Racism on a dance floor
Posted by Marian Bulford
In my last story¹ I recounted my teen years in Plymouth. Our gang of young Royal Navy Apprentices and us girls always went dancing on Saturdays at the NAAFI (Navy Army Air Force Institute) Club in Plymouth, Devon.
This particular Saturday the NATO Fleet (North Atlantic Treaty Organisation) including the USS Wasp was in town, the largest Aircraft Carrier our city had ever seen.
As we entered the NAAFI imagine our surprise when we saw our very first black men in the flesh (not at the picture house) AND they were doing the twist, the dance craze at the time.
We had never seen black people before, there were none that I had ever seen at that time, in our part of England. In the post-war period in 1950 it is estimated there were no more than 20,000 non-white residents in Britain and almost all born overseas.²
Most migrants who came to Britain after the war, found employment in the textile industries of Lancashire, Yorkshire Manchester and Bradford, cars and engineering factories in the West Midlands and Birmingham and the growing light industrial estates in places like Luton and Slough, near London.
In the South West where Plymouth is located, our economy was based on tourism, agriculture fishing and the Royal Navy Dockyard Devonport, so migration to our part of the country was limited to almost none.
On this particular night, we could not wait to copy these exotic black sailors doing the twist. They started to invite us to dance. One of them asked me onto the dance floor and showed me the ‘moves’ I had such fun and he was a wonderful dancer. The dance ended, and we started to chat.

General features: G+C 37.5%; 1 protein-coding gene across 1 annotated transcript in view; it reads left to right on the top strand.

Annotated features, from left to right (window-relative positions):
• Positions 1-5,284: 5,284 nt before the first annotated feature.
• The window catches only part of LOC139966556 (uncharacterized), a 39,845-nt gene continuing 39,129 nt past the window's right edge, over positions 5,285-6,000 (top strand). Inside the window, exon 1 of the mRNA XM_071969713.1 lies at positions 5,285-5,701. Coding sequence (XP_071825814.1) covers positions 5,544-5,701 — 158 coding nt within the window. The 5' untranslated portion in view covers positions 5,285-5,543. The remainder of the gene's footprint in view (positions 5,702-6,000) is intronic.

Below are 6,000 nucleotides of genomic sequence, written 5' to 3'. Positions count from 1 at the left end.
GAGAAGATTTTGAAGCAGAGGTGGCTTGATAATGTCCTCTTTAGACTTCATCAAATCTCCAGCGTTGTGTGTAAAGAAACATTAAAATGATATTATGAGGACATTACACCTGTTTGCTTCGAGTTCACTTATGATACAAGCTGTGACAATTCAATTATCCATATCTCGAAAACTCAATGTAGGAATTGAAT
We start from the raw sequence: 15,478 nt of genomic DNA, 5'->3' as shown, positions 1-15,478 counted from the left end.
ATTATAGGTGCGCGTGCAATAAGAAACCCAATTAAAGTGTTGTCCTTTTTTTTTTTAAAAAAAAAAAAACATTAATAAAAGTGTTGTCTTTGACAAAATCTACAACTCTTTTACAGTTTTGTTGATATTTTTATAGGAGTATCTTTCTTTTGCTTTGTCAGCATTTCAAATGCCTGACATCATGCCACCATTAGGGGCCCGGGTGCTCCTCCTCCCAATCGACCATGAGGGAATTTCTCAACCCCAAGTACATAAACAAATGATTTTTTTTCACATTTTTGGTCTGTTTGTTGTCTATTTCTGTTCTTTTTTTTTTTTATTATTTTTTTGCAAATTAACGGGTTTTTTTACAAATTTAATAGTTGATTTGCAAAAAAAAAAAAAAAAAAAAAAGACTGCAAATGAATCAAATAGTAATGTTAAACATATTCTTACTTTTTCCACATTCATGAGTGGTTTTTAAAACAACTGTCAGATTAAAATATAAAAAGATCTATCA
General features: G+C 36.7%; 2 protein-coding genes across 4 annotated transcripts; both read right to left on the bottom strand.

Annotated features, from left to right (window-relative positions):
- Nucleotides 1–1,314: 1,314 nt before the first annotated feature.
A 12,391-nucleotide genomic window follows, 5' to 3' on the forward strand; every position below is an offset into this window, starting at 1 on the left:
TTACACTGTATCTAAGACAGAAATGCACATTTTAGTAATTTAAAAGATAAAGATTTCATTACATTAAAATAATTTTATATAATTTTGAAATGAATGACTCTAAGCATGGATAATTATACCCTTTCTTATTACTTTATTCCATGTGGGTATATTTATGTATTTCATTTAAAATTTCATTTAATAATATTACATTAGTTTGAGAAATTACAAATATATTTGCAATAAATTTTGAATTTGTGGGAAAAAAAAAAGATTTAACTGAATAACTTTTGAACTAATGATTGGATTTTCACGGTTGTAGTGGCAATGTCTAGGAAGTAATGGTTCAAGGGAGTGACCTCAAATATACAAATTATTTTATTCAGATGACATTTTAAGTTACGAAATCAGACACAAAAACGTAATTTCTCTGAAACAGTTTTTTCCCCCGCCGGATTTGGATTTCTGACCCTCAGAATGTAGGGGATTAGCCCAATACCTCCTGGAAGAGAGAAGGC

Suddenly, a large white muscular US sailor inserted himself between me and this boy. ‘You don’t want to be dancing with this n*****’ he said. I was completely shocked, not only by his utter rudeness but his language. I had never heard that derogatory term before. The white sailor then tried to take my hand to dance with me, but I was having none of it, and dodged around him and continued my chat with the black sailor, much to the open disgust of this white sailor. Why was he so disgusted?
The black sailor suggested that perhaps I should not dance with him again, I asked why not? He did not answer but he did become very awkward. We finished our dance but he did not invite me onto the dance floor again.
We girls continued to have fun that night, but we could not understand why the white sailors were on one side of the room glowering at us, and the black ones on the other, and they never mixed or talked to each other.
That night was my first ever experience of racism and segregation and I did not even realise it. We were completely unaware of it, never seen it, and could not understand it. In the rest of the city, the black sailors were treated exactly as any other sailor and apparently, nobody else I knew had any idea of the racism or the segregation they were subjected to, except by their ‘own’ countrymen. I like to think that they at least enjoyed their visit to our city.
Several years later in 1965, after news of racism riots in Watts, Los Angles, my naiveté and innocence was shattered as I suddenly realised what that night out in the NAAFI in my home town had really meant. I had the sudden insight that not all people were equal after all, and racism and segregation had entered my world where it has stayed. A sad commentary on the 21st Century.